Rendering External API Data in WordPress Blocks on the Front End
While the block basics are nicely covered in that post, I want to take it another step forward. You see, in that article, we learned the difference between rendering blocks in the back-end WordPress Block Editor and rendering them on the front-end theme. The example was a simple Pullquote Block that rendered different content and styles on each end.
Let’s go further and look at using dynamic content in a WordPress block. More specifically, let’s fetch data from an external API and render it on the front end when a particular block is dropped into the Block Editor.
There’s more than one way to integrate an API with a WordPress block! Since the article on block basics has already walked through the process of making a block from scratch, we’re going to simplify things by using the
@wordpress/create-block package to bootstrap our work and structure our project.
First things first: let’s spin up a new project from the command line:
I normally would kick a project like this off by making the files from scratch, but kudos to the WordPress Core team for this handy utility!
Once the project folder has been created by the command, we technically have a fully-functional WordPress block registered as a plugin. So, let’s go ahead and drop the project folder into the
wp-content/plugins directory where you have WordPress installed (probably best to be working in a local environment), then log into the WordPress admin and activate it from the Plugins screen.
Now that our block is initialized, installed, and activated, go ahead and open up the project folder from at
/wp-content/plugins/football-rankings. You’re going to want to
cd there from the command line as well to make sure we can continue development.
These are the only files we need to concentrate on at the moment:
The other files in the project are important, of course, but are inessential at this point.
Here’s the code where I am importing
useEffect(), then wrapping it around the
fetch() code that RapidAPI provided:
Notice that I have left the
return function pretty much intact, but have included a note that confirms the football standings are rendered on the front end. Again, we’re only going to focus on the front end in this article — we could render the data in the Block Editor as well, but we’ll leave that for another article to keep things focused.
We define all this in our
OK, so WordPress now knows that the RapidAPI data we’re fetching is an object. If we open a new post draft in the WordPress Block Editor and save the post, the data is now stored in the database. In fact, if we can see it in the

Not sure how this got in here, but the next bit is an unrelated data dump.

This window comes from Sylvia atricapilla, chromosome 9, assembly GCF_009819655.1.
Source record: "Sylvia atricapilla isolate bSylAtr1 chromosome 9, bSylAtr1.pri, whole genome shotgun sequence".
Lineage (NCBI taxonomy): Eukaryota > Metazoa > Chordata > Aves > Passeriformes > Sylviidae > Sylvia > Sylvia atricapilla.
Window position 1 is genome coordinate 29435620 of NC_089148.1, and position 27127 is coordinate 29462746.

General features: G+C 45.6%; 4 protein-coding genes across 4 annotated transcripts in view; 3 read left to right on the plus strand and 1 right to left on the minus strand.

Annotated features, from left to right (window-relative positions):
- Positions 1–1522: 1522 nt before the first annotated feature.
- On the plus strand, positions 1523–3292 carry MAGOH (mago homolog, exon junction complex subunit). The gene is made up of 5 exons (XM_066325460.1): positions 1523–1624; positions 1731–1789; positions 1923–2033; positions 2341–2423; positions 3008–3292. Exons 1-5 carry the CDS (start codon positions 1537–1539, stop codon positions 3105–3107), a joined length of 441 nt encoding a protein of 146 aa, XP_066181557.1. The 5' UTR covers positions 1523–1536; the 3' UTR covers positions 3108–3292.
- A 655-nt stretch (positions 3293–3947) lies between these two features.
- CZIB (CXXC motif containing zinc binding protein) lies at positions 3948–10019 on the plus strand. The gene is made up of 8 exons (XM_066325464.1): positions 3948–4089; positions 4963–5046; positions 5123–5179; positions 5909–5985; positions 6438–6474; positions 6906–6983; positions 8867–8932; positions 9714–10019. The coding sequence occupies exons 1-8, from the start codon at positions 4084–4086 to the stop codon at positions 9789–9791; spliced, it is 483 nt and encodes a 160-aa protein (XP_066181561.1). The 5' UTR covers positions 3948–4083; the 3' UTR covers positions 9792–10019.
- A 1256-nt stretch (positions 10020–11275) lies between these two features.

wp_posts.post_content field if we open the site’s database in phpMyAdmin, Sequel Pro, Adminer, or whatever tool you use.
There are multiple ways to output the data on the front end. The way I’m going to show you takes the attributes that are stored in the database and passes them as a parameter through the
render_callback function in our
I like keeping a separation of concerns, so how I do this is to add two new files to the block plugin’s
frontend.css (you can create a
frontend.scss file in the
src directory which compiled to CSS in the
build directory). This way, the back-end and front-end codes are separate and the
football-rankings.php file is a little easier to read.
Referring back to the introduction to WordPress block development, there are
style.css files for back-end and shared styles between the front and back end, respectively. By adding
frontend.scss (which compiles to
frontend.css, I can isolate styles that are only intended for the front end.
Before we worry about those new files, here’s how we call them in
Now that we have two new files we’re calling, we’ve gotta make sure we are telling
npm to compile them. So, do that in
package.json, in the
The only reason I’m going with the
package.json method is because I am already making use of the
In the rendering part, I am concentrating only on a single block. Generally speaking, you would want to target multiple blocks on the front end. In that case, you need to make use of
document.querySelectorAll() with the block’s specific ID.
I’m basically going to wait for the window to load and grab data for a few key objects from JSON and apply them to some markup that renders them on the front end. I am also going to convert the
The “Last 5 games” column shows the result of a team’s last five matches. I have to manually alter the data for it since the API data is in a string format. Converting it to an array can help make use of it in HTML as a separate element for each of a team’s last five matches.
As far as styling goes, you’re free to do whatever you want! If you want something to work with, I have a full set of styles you can use as a starting point.
I styled things in SCSS since the
@wordpress/create-block package supports it out of the box. Run
npm run start in the command line to watch the SCSS files and compile them to CSS on save. Alternately, you can use
npm run build on each save to compile the SCSS and build the rest of the plugin bundle.
Check that out — we just made a block plugin that fetches data and renders it on the front end of a WordPress site.
We found an API,
fetch()-ed data from it, saved it to the WordPress database, parsed it, and applied it to some HTML markup to display on the front end. Not bad for a single tutorial, right?
Again, we can do the same sort of thing so that the rankings render in the Block Editor in addition to the theme’s front end. But hopefully keeping this focused on the front end shows you how fetching data works in a WordPress block, and how the data can be structured and rendered for display.
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